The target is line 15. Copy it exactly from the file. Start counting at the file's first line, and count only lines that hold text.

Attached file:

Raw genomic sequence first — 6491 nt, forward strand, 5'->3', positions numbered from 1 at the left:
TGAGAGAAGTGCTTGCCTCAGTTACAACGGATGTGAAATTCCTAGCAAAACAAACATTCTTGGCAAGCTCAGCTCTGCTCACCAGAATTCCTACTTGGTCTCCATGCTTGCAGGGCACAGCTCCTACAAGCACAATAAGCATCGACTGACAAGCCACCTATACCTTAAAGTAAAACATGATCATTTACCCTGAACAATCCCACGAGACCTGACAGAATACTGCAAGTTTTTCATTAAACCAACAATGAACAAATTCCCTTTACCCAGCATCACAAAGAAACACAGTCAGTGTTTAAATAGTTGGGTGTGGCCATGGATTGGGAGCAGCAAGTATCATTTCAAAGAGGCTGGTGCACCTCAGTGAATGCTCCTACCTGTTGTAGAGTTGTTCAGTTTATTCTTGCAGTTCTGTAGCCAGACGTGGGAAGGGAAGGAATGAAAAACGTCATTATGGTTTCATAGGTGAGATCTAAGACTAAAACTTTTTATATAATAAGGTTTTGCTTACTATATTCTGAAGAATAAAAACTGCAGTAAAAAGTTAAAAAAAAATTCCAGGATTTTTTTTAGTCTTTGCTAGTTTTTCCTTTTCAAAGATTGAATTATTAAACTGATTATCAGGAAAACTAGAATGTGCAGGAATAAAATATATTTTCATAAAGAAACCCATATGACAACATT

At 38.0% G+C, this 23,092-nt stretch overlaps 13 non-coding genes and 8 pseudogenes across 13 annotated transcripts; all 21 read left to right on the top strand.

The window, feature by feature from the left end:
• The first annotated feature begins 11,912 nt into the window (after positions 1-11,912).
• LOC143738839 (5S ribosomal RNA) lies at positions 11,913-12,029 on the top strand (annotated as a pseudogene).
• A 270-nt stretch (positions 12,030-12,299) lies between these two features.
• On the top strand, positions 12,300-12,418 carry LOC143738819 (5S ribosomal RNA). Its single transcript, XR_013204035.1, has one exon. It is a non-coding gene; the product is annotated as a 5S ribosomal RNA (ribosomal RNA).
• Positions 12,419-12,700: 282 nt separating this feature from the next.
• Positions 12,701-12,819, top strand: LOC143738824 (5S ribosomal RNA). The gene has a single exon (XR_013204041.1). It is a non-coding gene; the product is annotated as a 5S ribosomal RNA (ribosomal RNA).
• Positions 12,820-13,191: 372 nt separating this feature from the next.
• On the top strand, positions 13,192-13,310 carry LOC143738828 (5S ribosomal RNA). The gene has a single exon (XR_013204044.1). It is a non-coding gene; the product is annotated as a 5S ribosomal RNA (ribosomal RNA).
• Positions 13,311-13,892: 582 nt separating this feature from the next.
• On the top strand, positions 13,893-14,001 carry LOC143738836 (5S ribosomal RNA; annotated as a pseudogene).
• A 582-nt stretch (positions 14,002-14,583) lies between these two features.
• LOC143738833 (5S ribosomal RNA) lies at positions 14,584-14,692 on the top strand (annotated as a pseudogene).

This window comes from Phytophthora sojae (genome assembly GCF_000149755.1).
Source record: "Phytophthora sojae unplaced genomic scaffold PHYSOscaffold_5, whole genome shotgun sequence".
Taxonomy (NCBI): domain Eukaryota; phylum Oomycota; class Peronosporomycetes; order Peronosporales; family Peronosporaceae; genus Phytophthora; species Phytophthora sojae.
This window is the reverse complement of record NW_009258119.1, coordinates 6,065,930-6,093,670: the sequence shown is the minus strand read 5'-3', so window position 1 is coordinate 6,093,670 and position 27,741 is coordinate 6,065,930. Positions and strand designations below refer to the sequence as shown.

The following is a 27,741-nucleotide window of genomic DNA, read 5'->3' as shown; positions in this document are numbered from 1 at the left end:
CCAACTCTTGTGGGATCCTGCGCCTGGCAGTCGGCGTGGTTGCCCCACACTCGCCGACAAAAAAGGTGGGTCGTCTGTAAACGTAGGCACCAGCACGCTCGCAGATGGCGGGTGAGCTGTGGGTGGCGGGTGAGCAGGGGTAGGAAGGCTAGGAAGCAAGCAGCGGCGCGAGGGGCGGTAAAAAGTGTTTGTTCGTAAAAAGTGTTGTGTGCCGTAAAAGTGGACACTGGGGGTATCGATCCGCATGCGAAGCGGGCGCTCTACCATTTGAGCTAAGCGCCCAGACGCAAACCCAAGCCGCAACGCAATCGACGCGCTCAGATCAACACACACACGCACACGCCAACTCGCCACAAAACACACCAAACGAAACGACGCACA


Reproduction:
• A 582-nt stretch (positions 14,002-14,583) lies between these two features.